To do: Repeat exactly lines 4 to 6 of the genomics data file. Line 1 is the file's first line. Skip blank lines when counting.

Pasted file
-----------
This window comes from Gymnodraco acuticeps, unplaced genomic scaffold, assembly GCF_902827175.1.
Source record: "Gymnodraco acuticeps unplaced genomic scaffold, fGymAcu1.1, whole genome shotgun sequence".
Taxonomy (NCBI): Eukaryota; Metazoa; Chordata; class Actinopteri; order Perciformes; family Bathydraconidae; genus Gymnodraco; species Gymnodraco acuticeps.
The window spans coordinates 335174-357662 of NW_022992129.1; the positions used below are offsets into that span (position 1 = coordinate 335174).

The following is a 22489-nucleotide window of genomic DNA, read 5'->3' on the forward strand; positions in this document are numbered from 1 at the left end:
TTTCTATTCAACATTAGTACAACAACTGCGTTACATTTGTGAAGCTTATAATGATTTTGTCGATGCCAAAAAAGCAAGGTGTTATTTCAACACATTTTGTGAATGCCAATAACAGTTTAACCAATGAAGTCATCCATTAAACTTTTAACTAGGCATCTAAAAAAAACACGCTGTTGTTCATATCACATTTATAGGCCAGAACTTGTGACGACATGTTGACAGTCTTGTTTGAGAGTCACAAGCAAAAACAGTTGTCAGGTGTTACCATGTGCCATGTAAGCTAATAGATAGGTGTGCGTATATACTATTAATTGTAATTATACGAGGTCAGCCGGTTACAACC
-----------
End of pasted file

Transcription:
The window spans coordinates 335174-357662 of NW_022992129.1; the positions used below are offsets into that span (position 1 = coordinate 335174).

The following is a 22489-nucleotide window of genomic DNA, read 5'->3' on the forward strand; positions in this document are numbered from 1 at the left end:
TTTCTATTCAACATTAGTACAACAACTGCGTTACATTTGTGAAGCTTATAATGATTTTGTCGATGCCAAAAAAGCAAGGTGTTATTTCAACACATTTTGTGAATGCCAATAACAGTTTAACCAATGAAGTCATCCATTAAACTTTTAACTAGGCATCTAAAAAAAACACGCTGTTGTTCATATCACATTTATAGGCCAGAACTTGTGACGACATGTTGACAGTCTTGTTTGAGAGTCACAAGCAAAAACAGTTGTCAGGTGTTACCATGTGCCATGTAAGCTAATAGATAGGTGTGCGTATATACTATTAATTGTAATTATACGAGGTCAGCCGGTTACAACC